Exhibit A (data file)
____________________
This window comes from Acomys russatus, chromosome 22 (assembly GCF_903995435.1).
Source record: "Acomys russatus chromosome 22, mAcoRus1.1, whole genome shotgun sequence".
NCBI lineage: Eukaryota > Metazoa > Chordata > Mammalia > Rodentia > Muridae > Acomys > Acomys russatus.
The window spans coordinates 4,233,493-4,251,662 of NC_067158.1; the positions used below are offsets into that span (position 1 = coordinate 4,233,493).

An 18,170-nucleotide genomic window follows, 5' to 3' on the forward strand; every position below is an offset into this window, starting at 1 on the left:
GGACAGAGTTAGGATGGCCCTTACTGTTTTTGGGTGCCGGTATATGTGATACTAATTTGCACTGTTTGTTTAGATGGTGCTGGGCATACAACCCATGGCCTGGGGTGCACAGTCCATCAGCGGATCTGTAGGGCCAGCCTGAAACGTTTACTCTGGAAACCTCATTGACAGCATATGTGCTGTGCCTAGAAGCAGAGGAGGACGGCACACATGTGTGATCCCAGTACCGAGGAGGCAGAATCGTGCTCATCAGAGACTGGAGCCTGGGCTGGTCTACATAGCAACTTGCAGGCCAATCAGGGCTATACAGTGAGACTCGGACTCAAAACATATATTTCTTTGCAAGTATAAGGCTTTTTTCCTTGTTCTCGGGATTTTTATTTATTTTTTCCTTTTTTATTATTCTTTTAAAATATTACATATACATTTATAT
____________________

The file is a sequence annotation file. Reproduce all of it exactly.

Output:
This window comes from Acomys russatus, chromosome 22 (assembly GCF_903995435.1).
Source record: "Acomys russatus chromosome 22, mAcoRus1.1, whole genome shotgun sequence".
NCBI lineage: Eukaryota > Metazoa > Chordata > Mammalia > Rodentia > Muridae > Acomys > Acomys russatus.
The window spans coordinates 4,233,493-4,251,662 of NC_067158.1; the positions used below are offsets into that span (position 1 = coordinate 4,233,493).

An 18,170-nucleotide genomic window follows, 5' to 3' on the forward strand; every position below is an offset into this window, starting at 1 on the left:
GGACAGAGTTAGGATGGCCCTTACTGTTTTTGGGTGCCGGTATATGTGATACTAATTTGCACTGTTTGTTTAGATGGTGCTGGGCATACAACCCATGGCCTGGGGTGCACAGTCCATCAGCGGATCTGTAGGGCCAGCCTGAAACGTTTACTCTGGAAACCTCATTGACAGCATATGTGCTGTGCCTAGAAGCAGAGGAGGACGGCACACATGTGTGATCCCAGTACCGAGGAGGCAGAATCGTGCTCATCAGAGACTGGAGCCTGGGCTGGTCTACATAGCAACTTGCAGGCCAATCAGGGCTATACAGTGAGACTCGGACTCAAAACATATATTTCTTTGCAAGTATAAGGCTTTTTTCCTTGTTCTCGGGATTTTTATTTATTTTTTCCTTTTTTATTATTCTTTTAAAATATTACATATACATTTATAT